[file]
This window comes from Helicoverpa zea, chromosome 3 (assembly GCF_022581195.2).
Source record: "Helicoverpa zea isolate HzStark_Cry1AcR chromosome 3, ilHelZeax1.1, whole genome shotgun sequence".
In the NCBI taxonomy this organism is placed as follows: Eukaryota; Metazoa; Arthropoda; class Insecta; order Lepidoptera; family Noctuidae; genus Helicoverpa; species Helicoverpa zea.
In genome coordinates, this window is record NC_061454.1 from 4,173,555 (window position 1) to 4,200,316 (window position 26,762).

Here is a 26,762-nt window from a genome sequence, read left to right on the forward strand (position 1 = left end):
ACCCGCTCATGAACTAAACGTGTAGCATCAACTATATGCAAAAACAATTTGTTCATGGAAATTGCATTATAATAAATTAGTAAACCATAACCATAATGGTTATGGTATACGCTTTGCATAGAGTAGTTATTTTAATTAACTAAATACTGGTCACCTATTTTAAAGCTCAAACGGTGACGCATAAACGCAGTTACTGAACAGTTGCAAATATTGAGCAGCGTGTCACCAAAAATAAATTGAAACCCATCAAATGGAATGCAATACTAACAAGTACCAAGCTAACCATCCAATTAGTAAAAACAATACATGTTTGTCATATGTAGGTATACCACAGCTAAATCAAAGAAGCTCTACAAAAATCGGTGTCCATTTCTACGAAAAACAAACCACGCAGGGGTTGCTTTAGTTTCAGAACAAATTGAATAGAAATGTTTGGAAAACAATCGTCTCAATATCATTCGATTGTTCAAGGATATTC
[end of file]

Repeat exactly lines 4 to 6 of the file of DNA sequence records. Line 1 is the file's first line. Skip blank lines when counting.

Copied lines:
In genome coordinates, this window is record NC_061454.1 from 4,173,555 (window position 1) to 4,200,316 (window position 26,762).

Here is a 26,762-nt window from a genome sequence, read left to right on the forward strand (position 1 = left end):
ACCCGCTCATGAACTAAACGTGTAGCATCAACTATATGCAAAAACAATTTGTTCATGGAAATTGCATTATAATAAATTAGTAAACCATAACCATAATGGTTATGGTATACGCTTTGCATAGAGTAGTTATTTTAATTAACTAAATACTGGTCACCTATTTTAAAGCTCAAACGGTGACGCATAAACGCAGTTACTGAACAGTTGCAAATATTGAGCAGCGTGTCACCAAAAATAAATTGAAACCCATCAAATGGAATGCAATACTAACAAGTACCAAGCTAACCATCCAATTAGTAAAAACAATACATGTTTGTCATATGTAGGTATACCACAGCTAAATCAAAGAAGCTCTACAAAAATCGGTGTCCATTTCTACGAAAAACAAACCACGCAGGGGTTGCTTTAGTTTCAGAACAAATTGAATAGAAATGTTTGGAAAACAATCGTCTCAATATCATTCGATTGTTCAAGGATATTC